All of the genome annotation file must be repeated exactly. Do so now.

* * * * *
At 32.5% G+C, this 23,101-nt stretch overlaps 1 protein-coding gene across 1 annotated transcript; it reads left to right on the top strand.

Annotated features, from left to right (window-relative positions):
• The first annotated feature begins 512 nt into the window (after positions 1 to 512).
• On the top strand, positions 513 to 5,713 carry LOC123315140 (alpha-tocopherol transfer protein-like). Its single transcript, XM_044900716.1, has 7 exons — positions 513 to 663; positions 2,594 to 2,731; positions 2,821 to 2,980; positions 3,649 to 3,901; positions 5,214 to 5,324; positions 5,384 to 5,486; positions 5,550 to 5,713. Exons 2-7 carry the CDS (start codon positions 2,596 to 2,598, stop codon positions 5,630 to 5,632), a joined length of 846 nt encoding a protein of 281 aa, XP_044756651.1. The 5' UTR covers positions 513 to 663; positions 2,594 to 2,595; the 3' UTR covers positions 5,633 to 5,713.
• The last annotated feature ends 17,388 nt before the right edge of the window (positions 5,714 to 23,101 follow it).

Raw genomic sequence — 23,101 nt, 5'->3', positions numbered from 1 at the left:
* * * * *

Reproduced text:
At 32.5% G+C, this 23,101-nt stretch overlaps 1 protein-coding gene across 1 annotated transcript; it reads left to right on the top strand.

Annotated features, from left to right (window-relative positions):
• The first annotated feature begins 512 nt into the window (after positions 1 to 512).
• On the top strand, positions 513 to 5,713 carry LOC123315140 (alpha-tocopherol transfer protein-like). Its single transcript, XM_044900716.1, has 7 exons — positions 513 to 663; positions 2,594 to 2,731; positions 2,821 to 2,980; positions 3,649 to 3,901; positions 5,214 to 5,324; positions 5,384 to 5,486; positions 5,550 to 5,713. Exons 2-7 carry the CDS (start codon positions 2,596 to 2,598, stop codon positions 5,630 to 5,632), a joined length of 846 nt encoding a protein of 281 aa, XP_044756651.1. The 5' UTR covers positions 513 to 663; positions 2,594 to 2,595; the 3' UTR covers positions 5,633 to 5,713.
• The last annotated feature ends 17,388 nt before the right edge of the window (positions 5,714 to 23,101 follow it).

Raw genomic sequence — 23,101 nt, 5'->3', positions numbered from 1 at the left: